One way to get an idea of how complex an opener is, is to visualize how complicated the resulting game tree becomes. There are thousands of possible games of TicTacToe, so in order to come up with a useful set of positions to visualize, we need to simplify the game by making a few assumptions on what constitutes a reasonable game.

Firstly, let’s assume mostly perfect play.

  1. If a winning move is presented to a player they will always take it.
  2. Players always block a simple win (see below graphic).
  3. Either player will sometimes, at very low probability, pick a losing move. We are primarily interested in states where this can happen.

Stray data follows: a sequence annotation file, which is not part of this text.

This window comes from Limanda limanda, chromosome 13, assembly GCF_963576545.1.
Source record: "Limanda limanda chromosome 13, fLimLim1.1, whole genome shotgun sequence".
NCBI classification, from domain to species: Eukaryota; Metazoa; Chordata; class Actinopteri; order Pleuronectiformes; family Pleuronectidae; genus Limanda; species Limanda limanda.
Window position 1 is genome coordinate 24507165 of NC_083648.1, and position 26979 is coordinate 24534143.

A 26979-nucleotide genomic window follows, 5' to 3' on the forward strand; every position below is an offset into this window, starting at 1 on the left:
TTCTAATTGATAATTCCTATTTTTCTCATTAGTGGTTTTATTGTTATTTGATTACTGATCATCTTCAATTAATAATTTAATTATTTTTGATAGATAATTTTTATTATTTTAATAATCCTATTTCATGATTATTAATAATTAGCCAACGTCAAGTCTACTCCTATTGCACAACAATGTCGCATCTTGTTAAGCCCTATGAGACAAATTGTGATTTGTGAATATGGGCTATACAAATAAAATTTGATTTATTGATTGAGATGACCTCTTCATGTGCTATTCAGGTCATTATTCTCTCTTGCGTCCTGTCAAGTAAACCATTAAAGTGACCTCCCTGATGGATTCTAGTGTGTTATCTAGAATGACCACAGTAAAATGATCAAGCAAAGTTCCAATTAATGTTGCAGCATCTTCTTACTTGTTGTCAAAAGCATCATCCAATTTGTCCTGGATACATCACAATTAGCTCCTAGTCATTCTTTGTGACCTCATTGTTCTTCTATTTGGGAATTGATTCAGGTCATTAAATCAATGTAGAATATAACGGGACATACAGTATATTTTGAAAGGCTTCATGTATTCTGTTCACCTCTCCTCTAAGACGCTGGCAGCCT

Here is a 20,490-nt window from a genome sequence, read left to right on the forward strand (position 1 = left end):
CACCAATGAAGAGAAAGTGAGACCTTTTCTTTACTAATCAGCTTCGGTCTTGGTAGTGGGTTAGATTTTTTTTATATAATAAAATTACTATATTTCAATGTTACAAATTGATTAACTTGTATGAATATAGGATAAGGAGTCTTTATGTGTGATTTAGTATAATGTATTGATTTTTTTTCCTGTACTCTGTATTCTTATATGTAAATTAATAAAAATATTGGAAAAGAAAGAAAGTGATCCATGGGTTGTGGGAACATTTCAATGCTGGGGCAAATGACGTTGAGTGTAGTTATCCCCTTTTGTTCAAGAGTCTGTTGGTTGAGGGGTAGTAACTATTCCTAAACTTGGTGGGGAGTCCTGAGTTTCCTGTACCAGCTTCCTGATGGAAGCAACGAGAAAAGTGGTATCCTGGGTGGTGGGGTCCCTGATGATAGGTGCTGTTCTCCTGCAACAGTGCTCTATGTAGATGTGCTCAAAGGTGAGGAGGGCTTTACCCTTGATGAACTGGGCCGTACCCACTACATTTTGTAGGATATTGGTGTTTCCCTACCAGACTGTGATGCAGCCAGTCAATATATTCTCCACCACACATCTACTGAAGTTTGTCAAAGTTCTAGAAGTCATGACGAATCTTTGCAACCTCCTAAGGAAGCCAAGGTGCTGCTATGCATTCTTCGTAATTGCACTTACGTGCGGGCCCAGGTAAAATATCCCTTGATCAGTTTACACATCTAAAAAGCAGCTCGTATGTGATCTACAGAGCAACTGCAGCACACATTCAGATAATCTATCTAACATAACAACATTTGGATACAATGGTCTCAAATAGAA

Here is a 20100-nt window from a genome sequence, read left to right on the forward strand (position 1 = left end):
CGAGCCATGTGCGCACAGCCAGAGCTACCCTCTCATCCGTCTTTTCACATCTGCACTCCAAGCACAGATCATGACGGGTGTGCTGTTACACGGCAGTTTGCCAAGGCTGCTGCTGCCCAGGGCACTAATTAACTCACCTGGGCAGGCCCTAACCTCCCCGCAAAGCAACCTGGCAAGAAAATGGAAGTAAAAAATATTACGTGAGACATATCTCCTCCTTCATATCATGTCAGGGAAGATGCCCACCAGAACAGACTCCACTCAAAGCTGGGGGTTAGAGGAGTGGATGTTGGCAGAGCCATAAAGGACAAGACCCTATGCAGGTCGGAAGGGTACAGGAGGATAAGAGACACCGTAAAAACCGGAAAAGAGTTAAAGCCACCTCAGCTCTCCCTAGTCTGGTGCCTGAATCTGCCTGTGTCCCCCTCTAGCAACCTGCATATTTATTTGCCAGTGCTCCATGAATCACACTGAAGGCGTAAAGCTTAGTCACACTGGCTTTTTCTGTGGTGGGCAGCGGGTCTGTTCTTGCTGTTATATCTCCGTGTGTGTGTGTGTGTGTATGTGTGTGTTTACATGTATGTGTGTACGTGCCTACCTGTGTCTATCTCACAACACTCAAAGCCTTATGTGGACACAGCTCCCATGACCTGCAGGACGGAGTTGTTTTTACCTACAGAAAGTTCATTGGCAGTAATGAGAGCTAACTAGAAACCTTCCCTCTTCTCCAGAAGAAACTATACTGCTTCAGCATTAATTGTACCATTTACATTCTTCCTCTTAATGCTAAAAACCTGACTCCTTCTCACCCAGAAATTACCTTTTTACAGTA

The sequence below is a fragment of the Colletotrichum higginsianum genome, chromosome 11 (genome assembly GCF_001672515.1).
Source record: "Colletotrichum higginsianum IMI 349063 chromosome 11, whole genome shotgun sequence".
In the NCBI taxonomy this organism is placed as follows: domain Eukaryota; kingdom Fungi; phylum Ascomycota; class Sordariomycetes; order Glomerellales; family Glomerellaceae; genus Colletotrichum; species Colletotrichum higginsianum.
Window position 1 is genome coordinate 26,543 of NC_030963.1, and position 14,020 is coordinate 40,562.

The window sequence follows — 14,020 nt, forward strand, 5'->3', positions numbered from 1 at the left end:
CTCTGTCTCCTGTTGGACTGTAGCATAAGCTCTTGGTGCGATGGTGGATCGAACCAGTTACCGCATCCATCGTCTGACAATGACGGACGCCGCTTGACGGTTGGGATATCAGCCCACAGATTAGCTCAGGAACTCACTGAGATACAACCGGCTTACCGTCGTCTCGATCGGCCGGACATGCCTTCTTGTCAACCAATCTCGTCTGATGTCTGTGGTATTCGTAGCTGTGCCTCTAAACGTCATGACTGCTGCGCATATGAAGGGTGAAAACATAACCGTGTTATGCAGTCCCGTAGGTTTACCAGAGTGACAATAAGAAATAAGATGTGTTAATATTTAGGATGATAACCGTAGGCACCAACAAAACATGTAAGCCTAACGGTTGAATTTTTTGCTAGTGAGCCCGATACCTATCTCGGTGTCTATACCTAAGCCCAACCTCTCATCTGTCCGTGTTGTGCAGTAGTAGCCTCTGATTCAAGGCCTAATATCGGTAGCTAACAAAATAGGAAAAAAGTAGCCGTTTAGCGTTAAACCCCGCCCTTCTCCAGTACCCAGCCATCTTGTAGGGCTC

4. Once a win is no longer possible, given the above three points, ignore all further variations.
  5. We ignore positions that are just rotations or mirrors images of positions we have already considered8.
No reasonable red player will ever play anything but top edge here.

In the below visualization each node is a key/value pairing. Each key represents an action a player could make; the key “x_1_1” means that the X player places a token at the row one column one square (counting starts at zero). The value associated with the key represents the result of that decision. An integer value means that the game is over: -1 means X has lost, 1 means X has won, and 0 represents a tie. If the game continues a button appears allowing us to reveal the key/value pairs for the next stage of the game.